LOURDES GARCIA-NAVARRO, BYLINE: If every conflict has a theme song, then Libya's for me is as unlikely as it is fitting.


KENNY ROGERS: (Singing) On a train bound for nowhere...

GARCIA-NAVARRO: I don't think I need to tell you but that's Kenny Rogers singing "The Gambler." My driver Mahmoud is a big Kenny Rogers fan. And how many times have we listened to "The Gambler," do you think, stuck in traffic now?

MAHMOUD: Fifty times.


ROGERS: (Singing) You've got to know when to hold them, know when to fold them, know when to walk away, know when to run...

GARCIA-NAVARRO: Libya is in a weird place. Everyone is kind of holding their breath. The terrible bloodshed for now is over, but the next part - the elections and the new government and the payoff for all that sacrifice and bitter fighting - well, that's not here yet. Libya is in between things.


ROGERS: (Singing) Every gambler knows that the secret to surviving is knowing what to throw away and knowing what to keep, 'cause every hand's a winner and every hand's a loser and the best that you can hope for is to die in your sleep.

SAMY: It's an open ending. You know, nothing is clear, nothing is clear for now.

GARCIA-NAVARRO: That's Samy, my translator. He's a doctor normally. He's helping me out while on his vacation. He says Libya is in a state of flux. But Samy says when he listens to "The Gambler," he thinks about how your fate in really in your hands. It's all about making the right choices.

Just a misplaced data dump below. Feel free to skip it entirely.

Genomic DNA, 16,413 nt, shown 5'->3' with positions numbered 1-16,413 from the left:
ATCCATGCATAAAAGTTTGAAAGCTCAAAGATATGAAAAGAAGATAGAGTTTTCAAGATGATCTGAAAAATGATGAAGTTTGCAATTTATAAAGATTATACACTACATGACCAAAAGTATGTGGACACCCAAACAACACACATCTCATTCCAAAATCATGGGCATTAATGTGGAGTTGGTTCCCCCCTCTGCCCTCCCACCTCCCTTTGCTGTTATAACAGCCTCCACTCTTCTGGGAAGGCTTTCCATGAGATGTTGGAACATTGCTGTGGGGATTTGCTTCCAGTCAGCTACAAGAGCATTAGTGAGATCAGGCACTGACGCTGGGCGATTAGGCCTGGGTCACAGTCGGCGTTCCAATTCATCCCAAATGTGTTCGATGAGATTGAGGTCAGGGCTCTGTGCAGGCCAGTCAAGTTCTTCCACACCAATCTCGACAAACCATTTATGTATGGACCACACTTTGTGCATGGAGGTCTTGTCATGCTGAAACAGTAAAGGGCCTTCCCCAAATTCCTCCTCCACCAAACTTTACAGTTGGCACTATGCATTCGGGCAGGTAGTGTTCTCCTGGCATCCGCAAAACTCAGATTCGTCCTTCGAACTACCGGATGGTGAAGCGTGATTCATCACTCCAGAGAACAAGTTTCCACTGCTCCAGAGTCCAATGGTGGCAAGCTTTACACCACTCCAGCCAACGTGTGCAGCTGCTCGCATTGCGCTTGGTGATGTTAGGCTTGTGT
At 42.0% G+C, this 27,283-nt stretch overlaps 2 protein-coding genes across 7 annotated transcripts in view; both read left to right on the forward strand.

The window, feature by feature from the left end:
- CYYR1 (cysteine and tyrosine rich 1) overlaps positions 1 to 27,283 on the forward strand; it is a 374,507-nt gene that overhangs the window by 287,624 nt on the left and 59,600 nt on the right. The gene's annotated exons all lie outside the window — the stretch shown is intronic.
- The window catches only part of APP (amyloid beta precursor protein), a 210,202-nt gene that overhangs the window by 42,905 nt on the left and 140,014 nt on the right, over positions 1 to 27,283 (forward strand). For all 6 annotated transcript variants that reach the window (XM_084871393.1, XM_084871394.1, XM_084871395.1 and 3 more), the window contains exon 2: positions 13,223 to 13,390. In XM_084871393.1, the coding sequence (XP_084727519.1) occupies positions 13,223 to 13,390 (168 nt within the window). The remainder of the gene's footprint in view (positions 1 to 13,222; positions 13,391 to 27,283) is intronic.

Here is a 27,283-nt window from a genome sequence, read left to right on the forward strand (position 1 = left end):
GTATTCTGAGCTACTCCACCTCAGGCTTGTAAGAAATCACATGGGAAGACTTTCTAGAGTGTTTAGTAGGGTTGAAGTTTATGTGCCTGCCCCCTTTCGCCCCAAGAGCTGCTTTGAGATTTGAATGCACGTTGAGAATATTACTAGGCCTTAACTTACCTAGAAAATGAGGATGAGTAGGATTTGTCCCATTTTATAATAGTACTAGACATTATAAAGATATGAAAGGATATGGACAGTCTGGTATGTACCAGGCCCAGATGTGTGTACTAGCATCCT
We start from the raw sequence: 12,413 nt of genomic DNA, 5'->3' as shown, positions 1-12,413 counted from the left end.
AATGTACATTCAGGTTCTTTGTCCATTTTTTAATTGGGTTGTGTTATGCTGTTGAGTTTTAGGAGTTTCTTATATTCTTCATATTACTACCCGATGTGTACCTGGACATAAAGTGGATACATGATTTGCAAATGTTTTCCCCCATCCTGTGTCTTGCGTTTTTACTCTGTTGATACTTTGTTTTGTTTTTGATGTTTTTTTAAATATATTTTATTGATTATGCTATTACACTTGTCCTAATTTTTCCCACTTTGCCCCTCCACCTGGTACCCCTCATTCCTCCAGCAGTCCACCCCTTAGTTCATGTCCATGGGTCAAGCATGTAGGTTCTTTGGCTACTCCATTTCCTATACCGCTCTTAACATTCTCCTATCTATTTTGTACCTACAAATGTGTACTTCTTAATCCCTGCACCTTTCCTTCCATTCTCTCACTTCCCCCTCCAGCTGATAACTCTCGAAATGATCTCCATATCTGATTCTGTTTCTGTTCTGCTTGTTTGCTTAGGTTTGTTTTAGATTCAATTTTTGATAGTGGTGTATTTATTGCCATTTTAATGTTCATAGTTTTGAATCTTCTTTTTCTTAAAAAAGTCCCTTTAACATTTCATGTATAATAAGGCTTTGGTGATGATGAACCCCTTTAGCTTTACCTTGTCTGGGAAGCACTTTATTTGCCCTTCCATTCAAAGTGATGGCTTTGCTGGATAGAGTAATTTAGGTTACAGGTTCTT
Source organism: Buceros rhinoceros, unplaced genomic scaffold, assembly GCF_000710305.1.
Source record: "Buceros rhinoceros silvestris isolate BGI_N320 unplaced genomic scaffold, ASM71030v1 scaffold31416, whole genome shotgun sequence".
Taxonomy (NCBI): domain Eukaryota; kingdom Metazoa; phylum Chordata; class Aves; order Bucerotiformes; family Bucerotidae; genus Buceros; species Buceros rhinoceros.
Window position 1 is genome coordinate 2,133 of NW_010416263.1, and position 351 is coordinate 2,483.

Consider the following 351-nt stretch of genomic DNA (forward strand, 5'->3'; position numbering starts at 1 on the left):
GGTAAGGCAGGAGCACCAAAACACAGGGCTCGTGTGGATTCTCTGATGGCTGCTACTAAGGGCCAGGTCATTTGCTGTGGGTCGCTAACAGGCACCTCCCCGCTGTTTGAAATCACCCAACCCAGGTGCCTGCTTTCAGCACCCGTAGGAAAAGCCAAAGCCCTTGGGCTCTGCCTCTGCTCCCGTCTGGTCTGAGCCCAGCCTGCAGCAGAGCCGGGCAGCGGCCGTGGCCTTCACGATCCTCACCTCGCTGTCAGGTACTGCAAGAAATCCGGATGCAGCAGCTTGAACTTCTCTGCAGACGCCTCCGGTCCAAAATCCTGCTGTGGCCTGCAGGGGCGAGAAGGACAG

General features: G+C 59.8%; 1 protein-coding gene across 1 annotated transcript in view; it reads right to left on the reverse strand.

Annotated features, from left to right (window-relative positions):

SAMY: Actually, I am hopeful. I thought it would be much, much worse than this. And a lot of people are making up their own minds. And a lot of people are practicing freedom of speech. A lot of people are saying what they want to say, not like before. I know it will take a lot of time but keep my fingers crossed.

GARCIA-NAVARRO: Mahmoud, on the other hand, has a different takeaway from the song. For him, "The Gambler" is cautionary tale about how your fortunes can change in a minute. What's your feeling on the revolution right now? I mean, are you disappointed?

MAHMOUD: Yeah, sure. Actually, I can say when Gadhafi is alive, it's better from now.

GARCIA-NAVARRO: What are you worried about?

MAHMOUD: I'm worried about my children's life, I think, because all the guns are everywhere.

GARCIA-NAVARRO: Mahmoud fears the militias in Libya will ruin its democratic transition. He also has little faith in the new leadership. The Transitional National Council, he says, is ineffective and weak. And he's worried Islamist parties will take over if there are elections.


ROGERS: (Singing) And when he finished speaking, he turned back toward the window, crushed out his cigarette and faded off to sleep. And somewhere in the darkness, the gambler, he broke even...

GARCIA-NAVARRO: And that's where the similarities end. Both men agree that unlike the untimely end of the gambler in the song, Libya's story is far from finished.

SAMY: Kenny Rogers, I think, he sung about the life.

MAHMOUD: Everyone can relate to the song in his own way and I think the gambler is a wise man, even though he's a gambler.

GARCIA-NAVARRO: Lourdes Garcia-Navarro NPR News, Tripoli. Transcript provided by NPR, Copyright National Public Radio.